But with that widened scope, designers now face a vast slate of challenges, including:
Silos: “Although at most companies designers are expected to work closely with marketing, engineering and product teams, these departments are often completely independent from one another, without shared OKRs.”
Complexity: “Design tools and systems are wide ranging, ever-changing and increasingly complex — often resulting in bottlenecks. I’ve seen plenty of design teams that are reluctant to adopt developers’ processes and tools (like Jira). There are separate planning and tracking tactics and general misalignment across product, stakeholders and executives. That lack of quality assurance across development ultimately equals a poor customer experience,”
Career path: “Designers are often expected to wear innumerable hats — from creative leader, to producer, to project manager. That leaves little time to hone your craft. There’s also a lot of ambiguity around how organizations design the career paths for designers — if they even map them out at all.”
Strategic oversight: “Plenty of companies may say that design brings a strategic lens, but the reality shows that plenty of designers are purely in production roles. It’s all reactive — creating at the request of developers and product managers who lead strategy, rather than defining a direction for the product’s design at the ideation phase.”
The myth of the unicorn: “There’s a lot of nuance in different types of design roles that is often overlooked. Companies may be hiring for a visual designer, when what they actually need is a creative technologist. Or they might have a product designer that would be even better as a communication designer, but they aren’t tapping into those skills.”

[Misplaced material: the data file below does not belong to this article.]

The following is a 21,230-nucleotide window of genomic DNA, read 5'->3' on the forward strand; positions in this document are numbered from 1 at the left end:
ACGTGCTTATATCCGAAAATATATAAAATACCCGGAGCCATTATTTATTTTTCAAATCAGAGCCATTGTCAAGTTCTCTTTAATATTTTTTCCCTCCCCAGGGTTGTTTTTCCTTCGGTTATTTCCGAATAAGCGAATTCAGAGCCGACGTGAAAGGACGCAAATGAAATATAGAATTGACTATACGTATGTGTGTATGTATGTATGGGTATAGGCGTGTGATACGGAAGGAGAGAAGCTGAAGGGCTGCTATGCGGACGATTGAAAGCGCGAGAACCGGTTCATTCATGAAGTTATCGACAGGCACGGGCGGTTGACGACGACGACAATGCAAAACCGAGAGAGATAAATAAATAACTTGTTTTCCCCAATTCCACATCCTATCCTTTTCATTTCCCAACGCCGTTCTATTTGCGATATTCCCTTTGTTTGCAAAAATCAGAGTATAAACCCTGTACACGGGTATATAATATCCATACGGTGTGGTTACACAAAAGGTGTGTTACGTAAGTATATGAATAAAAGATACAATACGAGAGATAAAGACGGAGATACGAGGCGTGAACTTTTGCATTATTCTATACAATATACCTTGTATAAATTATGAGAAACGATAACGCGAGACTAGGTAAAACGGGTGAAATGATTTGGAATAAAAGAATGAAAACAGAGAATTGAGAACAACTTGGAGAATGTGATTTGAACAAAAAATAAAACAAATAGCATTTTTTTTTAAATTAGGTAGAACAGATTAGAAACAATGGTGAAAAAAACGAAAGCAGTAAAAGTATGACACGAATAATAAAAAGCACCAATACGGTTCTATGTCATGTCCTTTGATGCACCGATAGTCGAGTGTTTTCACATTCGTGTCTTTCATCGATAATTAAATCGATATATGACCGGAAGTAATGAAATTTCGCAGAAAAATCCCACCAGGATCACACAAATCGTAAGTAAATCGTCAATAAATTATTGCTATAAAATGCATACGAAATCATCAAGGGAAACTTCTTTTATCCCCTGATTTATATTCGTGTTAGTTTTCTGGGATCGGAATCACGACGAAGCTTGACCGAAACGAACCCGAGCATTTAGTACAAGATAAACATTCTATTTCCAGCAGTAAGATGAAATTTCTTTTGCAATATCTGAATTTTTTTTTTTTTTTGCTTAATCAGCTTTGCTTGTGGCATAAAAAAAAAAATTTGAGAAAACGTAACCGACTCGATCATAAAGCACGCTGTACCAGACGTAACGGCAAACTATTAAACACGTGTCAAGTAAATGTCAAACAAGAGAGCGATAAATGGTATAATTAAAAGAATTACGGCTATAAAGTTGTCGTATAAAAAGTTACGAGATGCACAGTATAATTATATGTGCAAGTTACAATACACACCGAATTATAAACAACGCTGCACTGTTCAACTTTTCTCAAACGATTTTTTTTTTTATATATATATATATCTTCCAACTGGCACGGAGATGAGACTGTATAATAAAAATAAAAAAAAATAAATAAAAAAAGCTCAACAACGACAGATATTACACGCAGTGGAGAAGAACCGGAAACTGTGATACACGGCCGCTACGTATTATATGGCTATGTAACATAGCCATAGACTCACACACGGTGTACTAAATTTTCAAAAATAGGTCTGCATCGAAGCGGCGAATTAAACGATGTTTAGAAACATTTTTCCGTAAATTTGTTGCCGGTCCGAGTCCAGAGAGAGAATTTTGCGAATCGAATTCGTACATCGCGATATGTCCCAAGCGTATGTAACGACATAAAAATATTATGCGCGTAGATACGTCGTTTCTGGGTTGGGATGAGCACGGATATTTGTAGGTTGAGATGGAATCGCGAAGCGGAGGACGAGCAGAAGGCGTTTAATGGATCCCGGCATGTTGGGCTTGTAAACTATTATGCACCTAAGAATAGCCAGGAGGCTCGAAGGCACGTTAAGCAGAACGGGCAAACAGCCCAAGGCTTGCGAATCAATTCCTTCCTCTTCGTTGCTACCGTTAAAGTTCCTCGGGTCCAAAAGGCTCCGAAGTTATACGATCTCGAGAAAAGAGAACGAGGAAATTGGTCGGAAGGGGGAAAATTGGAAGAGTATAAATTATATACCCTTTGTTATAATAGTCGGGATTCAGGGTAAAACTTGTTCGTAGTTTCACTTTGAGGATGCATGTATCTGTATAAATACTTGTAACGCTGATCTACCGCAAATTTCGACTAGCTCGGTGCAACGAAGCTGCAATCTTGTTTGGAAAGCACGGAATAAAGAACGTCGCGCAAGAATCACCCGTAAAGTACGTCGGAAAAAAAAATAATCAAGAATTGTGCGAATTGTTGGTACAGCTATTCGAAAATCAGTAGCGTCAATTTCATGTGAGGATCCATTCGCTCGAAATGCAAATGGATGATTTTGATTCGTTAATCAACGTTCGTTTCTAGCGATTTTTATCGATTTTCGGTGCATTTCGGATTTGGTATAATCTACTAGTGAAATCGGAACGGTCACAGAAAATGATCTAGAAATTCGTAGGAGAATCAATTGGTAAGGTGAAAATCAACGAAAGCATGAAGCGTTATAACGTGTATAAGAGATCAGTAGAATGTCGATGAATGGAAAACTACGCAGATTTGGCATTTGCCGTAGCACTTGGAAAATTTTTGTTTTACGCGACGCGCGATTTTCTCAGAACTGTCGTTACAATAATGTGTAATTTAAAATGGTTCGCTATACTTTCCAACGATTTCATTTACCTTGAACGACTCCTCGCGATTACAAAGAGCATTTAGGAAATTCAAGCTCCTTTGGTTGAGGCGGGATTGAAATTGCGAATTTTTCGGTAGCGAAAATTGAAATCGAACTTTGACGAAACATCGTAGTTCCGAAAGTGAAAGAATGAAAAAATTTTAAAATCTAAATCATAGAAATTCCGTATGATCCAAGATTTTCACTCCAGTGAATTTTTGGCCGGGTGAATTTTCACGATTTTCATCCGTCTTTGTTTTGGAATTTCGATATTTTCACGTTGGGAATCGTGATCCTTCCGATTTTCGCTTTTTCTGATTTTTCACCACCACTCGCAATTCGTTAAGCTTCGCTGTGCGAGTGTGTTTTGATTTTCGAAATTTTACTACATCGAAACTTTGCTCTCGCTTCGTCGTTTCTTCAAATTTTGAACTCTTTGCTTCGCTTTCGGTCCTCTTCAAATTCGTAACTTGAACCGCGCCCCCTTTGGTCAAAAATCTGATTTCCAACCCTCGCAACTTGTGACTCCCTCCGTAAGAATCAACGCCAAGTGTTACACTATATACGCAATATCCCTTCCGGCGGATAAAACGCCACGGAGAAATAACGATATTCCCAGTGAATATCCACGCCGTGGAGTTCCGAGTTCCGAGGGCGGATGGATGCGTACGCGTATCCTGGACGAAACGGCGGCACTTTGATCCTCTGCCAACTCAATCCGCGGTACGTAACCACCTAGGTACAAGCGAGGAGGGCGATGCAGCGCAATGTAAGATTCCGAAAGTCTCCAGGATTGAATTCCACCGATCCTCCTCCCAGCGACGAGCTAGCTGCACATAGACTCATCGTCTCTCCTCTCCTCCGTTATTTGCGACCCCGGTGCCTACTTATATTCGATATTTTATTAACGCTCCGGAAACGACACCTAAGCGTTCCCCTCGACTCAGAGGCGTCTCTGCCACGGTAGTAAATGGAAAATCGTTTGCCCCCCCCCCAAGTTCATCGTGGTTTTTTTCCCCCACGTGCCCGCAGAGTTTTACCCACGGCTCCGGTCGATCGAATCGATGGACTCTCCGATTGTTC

These problems are particularly acute these days. “As companies’ digital transformations have been sped up so quickly by COVID-19 and the transition to remote work, the needs and desires to mature their design practices will be more pointed. There’s a tipping point here. When designers are managing all this process, they’re not actually designing — and they are going to become super unhappy,” says Rand. “If you want to remove those extra layers of process-management so your designers can focus on the craft, you’ve got to start thinking about the type of design operations person you could bring aboard.”
The goal of DesignOps is to look at these challenges end to end, and architect agile design systems and processes that can tackle them at scale. But before we dive even deeper, a quick point of clarification from Rand: “If I were to debunk the biggest misconception about design operations, it’s that it’s purely a project management role. Companies thinking of it that way and hiring that way are doing themselves a real disservice,” she says.
DesignOps can do so much more than keep projects on track. We think about the entire end-to-end experience of a designer — from recruitment, to onboarding, to role definition, to leveling and career path — plus the tools and processes we can arm them with to have the smoothest experience possible.
All this talk of design systems, processes and structure may make creatives at heart feel a bit itchy. It’s a reaction Rand has encountered plenty of times over the course of her career. “It’s a very misunderstood role, which can be frustrating. But it’s also an incredible opportunity to put our stake in the ground and say, ‘This is how we can help take your company to the next level,’” she says.
I’ll never forget when someone asked me, “Does DesignOps take the joy out of design?” That couldn’t be further from the truth — DesignOps brings the joy back into design, by enabling designers to focus on what they do best.
After spending the bulk of her career as a consultant, Rand kicked off her first in-house DesignOps journey at Automattic. Getting started, she armed herself with a playbook that gives us a bird’s-eye view of understanding the magic of DesignOps before we dive even deeper.
“I first tackled my new role by going on a massive listening tour across the organization — not just talking to every designer at the company, but all the cross-functional partners. I had my own ideas about what I wanted to shift, but first I needed to level-set on what was working and what wasn’t. I was conducting my own design maturity assessment,” she says.